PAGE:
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Reverse culture shock and going home
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jazblanc77



Joined: 22 Feb 2004

PostPosted: Fri Jun 04, 2004 3:12 pm    Post subject: Reverse culture shock and going home Reply with quote

Given the thread about "Koreans on Korea" here http://www.eslcafe.com/forums/korea/viewtopic.php?t=21807, I came to think of what people think of their own countries upon returning after a long sejour away.

I personally find going back to Canada very harrowing whenever I do. I have retrurned to Canada two times in the past 5 years from various places in the world and each time I was blown away at how detached I was with everything Canadian.

When I returned from France in 2000 after a year of studying there, I was reverse culture shocked so badly that when my mother took me to a Safeway (a large supermarket chain), I even found it difficult to enter the store with all of the strange English speakers walking around everywhere, the big grocery carts (they usually only use small baskets in France as they shop practically everyday), the fat people, and the completely different air to the place. It took me an entire summer to pull myself together and get used to how things were done in Canada again. I discovered that there are things that I like about Canada but there are also a lot of things about Canada and Canadians that drive me nuts.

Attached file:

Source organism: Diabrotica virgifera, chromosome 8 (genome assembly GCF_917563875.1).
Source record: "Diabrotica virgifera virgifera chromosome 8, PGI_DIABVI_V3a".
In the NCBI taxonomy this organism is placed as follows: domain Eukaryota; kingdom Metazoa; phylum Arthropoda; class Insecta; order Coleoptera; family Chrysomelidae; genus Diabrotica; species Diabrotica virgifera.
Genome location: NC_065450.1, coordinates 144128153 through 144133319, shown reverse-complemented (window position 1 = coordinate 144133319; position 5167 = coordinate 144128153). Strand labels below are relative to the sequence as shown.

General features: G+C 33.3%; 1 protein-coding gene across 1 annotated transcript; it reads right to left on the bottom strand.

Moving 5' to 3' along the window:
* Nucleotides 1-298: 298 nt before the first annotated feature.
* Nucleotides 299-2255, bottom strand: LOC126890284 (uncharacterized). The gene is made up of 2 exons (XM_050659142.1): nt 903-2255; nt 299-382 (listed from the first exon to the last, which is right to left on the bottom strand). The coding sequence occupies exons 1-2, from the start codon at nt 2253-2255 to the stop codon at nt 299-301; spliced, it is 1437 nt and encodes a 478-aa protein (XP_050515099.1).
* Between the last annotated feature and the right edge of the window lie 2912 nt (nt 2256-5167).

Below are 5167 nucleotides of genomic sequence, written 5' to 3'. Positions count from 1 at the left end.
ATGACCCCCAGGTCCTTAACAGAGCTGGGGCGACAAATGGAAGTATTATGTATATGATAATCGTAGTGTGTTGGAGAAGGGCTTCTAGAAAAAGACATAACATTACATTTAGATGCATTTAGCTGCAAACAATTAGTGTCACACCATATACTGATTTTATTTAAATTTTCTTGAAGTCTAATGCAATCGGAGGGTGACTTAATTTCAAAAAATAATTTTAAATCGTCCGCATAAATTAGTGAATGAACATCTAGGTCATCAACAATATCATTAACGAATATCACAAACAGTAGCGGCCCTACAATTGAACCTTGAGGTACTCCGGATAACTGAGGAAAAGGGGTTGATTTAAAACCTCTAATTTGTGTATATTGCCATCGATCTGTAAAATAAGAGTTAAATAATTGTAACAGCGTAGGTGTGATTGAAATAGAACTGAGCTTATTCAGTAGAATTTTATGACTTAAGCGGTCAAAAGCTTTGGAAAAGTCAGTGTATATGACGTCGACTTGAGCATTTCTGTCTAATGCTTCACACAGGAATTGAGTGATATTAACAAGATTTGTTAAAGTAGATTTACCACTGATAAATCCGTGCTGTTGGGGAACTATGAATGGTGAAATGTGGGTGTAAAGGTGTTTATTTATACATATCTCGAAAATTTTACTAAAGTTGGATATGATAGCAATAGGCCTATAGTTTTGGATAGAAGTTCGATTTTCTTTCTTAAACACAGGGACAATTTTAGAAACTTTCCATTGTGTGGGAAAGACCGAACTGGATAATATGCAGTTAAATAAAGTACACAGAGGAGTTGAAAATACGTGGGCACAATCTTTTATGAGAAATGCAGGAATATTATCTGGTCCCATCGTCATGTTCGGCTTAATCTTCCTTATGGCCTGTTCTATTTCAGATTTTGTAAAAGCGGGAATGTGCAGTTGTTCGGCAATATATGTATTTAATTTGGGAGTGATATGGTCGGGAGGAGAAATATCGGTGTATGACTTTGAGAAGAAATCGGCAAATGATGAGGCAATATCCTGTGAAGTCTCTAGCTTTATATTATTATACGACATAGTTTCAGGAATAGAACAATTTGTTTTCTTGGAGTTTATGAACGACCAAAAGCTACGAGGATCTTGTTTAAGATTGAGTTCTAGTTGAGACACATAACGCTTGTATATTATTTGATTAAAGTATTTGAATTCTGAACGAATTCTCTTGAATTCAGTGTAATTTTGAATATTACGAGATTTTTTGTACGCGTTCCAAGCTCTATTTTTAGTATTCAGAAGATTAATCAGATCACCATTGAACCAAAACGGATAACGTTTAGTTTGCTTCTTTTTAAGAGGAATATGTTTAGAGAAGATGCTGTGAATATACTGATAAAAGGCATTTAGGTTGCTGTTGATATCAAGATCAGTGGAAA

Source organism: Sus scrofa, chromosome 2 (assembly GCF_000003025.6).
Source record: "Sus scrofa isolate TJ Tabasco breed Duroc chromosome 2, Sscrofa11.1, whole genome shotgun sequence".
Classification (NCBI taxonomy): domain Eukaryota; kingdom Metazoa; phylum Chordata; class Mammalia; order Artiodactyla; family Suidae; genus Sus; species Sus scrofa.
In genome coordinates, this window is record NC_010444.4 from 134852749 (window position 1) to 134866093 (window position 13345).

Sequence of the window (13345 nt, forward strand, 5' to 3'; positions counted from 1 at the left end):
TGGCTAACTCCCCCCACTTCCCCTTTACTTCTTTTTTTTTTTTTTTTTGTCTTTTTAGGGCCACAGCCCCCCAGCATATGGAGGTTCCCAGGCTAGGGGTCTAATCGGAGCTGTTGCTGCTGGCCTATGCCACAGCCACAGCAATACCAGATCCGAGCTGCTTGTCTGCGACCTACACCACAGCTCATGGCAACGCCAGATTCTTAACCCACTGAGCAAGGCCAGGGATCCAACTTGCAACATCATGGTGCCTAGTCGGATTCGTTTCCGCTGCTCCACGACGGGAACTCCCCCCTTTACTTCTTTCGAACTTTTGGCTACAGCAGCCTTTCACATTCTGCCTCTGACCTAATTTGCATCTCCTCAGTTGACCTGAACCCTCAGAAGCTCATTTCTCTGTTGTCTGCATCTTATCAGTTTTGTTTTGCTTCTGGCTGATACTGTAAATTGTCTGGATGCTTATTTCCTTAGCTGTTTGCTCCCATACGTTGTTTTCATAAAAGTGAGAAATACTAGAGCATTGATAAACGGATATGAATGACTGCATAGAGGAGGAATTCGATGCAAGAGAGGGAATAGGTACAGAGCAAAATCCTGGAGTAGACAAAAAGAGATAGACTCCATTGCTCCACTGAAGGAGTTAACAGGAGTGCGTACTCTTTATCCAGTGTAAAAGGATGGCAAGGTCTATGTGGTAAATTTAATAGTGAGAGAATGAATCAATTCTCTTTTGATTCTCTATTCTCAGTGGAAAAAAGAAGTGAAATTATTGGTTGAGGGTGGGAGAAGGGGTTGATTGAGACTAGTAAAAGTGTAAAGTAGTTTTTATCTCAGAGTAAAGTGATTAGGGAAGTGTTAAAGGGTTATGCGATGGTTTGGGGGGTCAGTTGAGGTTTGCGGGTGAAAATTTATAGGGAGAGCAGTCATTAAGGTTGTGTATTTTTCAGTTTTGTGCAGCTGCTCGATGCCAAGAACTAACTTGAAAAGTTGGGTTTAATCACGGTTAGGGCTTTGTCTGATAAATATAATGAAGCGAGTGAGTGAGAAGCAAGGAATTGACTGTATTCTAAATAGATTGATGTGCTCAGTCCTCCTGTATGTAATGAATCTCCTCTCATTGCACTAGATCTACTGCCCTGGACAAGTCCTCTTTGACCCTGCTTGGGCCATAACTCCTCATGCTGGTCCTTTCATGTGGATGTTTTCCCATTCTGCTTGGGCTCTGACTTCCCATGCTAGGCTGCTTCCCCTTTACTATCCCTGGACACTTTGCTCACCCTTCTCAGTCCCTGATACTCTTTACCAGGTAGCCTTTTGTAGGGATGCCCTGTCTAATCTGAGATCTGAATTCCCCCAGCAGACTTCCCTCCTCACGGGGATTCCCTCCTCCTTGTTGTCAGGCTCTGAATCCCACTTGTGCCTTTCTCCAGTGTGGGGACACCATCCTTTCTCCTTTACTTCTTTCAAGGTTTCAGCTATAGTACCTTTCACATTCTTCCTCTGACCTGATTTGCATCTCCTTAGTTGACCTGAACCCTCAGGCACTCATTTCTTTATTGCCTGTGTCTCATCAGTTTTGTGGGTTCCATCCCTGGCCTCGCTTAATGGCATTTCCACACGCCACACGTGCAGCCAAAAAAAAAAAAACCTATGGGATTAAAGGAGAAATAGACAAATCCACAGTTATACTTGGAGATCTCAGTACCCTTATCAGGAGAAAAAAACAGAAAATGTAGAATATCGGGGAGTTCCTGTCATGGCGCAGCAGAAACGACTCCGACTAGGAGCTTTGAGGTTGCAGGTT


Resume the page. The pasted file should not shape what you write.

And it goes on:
The longer, I am away from Canada, the more difficult, I think, it will be to go back. I know that Canada is changing a lot everyday while I hold onto my perception of how it is which is actually based on how it was more than 5 years ago.